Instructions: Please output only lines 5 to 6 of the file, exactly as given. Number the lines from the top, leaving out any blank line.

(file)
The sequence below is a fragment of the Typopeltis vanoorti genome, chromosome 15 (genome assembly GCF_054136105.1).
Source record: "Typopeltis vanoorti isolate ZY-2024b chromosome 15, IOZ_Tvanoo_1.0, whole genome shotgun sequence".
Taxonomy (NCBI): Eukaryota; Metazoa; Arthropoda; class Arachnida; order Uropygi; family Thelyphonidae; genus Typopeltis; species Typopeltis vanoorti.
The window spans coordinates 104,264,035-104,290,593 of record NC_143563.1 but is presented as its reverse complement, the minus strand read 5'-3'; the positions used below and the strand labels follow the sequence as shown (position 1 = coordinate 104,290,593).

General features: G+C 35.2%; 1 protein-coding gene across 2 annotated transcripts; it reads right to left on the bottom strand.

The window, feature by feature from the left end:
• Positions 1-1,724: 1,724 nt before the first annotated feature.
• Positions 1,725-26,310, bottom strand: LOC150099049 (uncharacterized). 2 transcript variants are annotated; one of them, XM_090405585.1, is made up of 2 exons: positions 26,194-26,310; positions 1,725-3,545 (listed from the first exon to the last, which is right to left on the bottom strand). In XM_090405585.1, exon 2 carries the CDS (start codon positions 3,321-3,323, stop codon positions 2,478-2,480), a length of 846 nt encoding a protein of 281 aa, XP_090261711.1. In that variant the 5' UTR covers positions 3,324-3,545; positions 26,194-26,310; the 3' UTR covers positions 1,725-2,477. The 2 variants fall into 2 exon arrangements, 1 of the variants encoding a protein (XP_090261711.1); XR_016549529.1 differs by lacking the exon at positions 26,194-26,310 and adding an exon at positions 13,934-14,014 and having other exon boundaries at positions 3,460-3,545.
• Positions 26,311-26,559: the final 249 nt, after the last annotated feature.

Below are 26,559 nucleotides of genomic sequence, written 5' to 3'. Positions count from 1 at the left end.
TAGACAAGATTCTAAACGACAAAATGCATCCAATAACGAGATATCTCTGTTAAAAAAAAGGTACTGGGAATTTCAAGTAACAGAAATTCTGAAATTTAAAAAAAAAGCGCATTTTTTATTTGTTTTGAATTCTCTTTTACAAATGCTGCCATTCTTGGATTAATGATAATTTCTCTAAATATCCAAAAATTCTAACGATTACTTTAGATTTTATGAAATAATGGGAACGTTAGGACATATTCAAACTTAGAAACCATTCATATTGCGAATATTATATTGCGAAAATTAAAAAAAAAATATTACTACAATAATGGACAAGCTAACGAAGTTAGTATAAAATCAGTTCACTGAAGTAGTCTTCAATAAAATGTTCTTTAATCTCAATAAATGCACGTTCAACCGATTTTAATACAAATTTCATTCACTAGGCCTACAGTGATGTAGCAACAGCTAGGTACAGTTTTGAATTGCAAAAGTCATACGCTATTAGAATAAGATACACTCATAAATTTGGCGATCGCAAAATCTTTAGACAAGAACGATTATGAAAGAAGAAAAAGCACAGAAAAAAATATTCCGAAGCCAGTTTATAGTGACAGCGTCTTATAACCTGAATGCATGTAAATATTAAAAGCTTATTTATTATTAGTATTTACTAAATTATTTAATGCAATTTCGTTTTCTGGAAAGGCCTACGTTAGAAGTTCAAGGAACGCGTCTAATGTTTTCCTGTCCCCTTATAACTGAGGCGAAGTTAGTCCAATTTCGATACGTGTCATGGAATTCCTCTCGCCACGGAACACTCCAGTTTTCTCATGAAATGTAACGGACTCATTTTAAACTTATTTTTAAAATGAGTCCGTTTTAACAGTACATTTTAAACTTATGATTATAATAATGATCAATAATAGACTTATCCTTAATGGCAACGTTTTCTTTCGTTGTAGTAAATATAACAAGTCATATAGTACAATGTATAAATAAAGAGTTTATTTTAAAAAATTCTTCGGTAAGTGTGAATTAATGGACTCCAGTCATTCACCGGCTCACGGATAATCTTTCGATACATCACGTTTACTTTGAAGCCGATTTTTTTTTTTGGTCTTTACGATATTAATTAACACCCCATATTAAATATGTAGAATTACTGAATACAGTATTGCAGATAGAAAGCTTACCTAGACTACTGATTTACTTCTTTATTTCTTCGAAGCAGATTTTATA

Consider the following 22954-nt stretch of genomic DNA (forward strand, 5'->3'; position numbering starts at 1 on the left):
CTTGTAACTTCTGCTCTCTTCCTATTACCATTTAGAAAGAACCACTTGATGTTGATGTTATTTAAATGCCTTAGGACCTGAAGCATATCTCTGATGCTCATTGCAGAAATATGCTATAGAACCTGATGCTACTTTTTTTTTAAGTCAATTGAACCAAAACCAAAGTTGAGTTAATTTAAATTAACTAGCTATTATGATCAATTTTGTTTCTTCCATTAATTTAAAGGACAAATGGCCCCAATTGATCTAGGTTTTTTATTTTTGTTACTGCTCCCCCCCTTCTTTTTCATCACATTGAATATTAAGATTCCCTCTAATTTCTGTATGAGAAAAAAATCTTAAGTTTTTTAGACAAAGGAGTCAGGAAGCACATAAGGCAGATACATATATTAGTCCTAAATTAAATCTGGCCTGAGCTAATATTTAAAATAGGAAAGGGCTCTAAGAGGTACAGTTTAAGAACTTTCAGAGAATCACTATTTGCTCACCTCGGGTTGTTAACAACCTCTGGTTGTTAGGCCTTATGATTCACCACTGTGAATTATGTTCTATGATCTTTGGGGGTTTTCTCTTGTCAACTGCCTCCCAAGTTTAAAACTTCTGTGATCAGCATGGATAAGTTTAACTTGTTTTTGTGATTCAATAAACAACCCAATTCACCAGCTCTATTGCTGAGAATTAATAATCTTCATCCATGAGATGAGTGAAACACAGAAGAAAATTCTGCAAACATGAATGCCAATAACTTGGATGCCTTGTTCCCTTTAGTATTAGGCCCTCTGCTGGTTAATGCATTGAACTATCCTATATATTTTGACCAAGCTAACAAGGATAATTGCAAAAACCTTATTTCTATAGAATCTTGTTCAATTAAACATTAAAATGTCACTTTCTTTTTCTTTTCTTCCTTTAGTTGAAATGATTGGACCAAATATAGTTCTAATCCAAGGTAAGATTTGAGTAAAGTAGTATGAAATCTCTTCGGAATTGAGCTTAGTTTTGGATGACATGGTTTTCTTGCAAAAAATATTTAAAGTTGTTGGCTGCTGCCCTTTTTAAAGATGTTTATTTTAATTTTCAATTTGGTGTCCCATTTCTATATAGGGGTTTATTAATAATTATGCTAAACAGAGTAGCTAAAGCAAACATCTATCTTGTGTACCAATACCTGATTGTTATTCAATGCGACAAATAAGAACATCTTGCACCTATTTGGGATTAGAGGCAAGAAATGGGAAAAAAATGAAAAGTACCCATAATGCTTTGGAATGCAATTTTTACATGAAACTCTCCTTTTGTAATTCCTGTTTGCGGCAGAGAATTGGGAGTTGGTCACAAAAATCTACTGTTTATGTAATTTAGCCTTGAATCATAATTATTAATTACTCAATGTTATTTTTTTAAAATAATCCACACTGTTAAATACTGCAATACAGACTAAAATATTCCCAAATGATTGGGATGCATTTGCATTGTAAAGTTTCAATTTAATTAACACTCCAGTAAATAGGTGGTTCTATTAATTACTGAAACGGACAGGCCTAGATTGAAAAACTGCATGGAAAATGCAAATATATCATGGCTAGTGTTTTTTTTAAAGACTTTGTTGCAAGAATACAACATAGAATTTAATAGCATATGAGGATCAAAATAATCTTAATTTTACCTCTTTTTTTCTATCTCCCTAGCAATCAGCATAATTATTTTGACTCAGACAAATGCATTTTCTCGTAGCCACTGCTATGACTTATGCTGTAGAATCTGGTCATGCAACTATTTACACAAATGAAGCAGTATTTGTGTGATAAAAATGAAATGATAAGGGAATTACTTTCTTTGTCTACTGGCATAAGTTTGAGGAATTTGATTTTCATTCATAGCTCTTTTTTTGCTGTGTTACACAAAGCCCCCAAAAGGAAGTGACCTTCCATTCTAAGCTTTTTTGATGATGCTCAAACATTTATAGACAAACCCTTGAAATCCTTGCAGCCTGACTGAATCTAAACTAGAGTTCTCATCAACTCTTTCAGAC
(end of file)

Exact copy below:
General features: G+C 35.2%; 1 protein-coding gene across 2 annotated transcripts; it reads right to left on the bottom strand.

The window, feature by feature from the left end: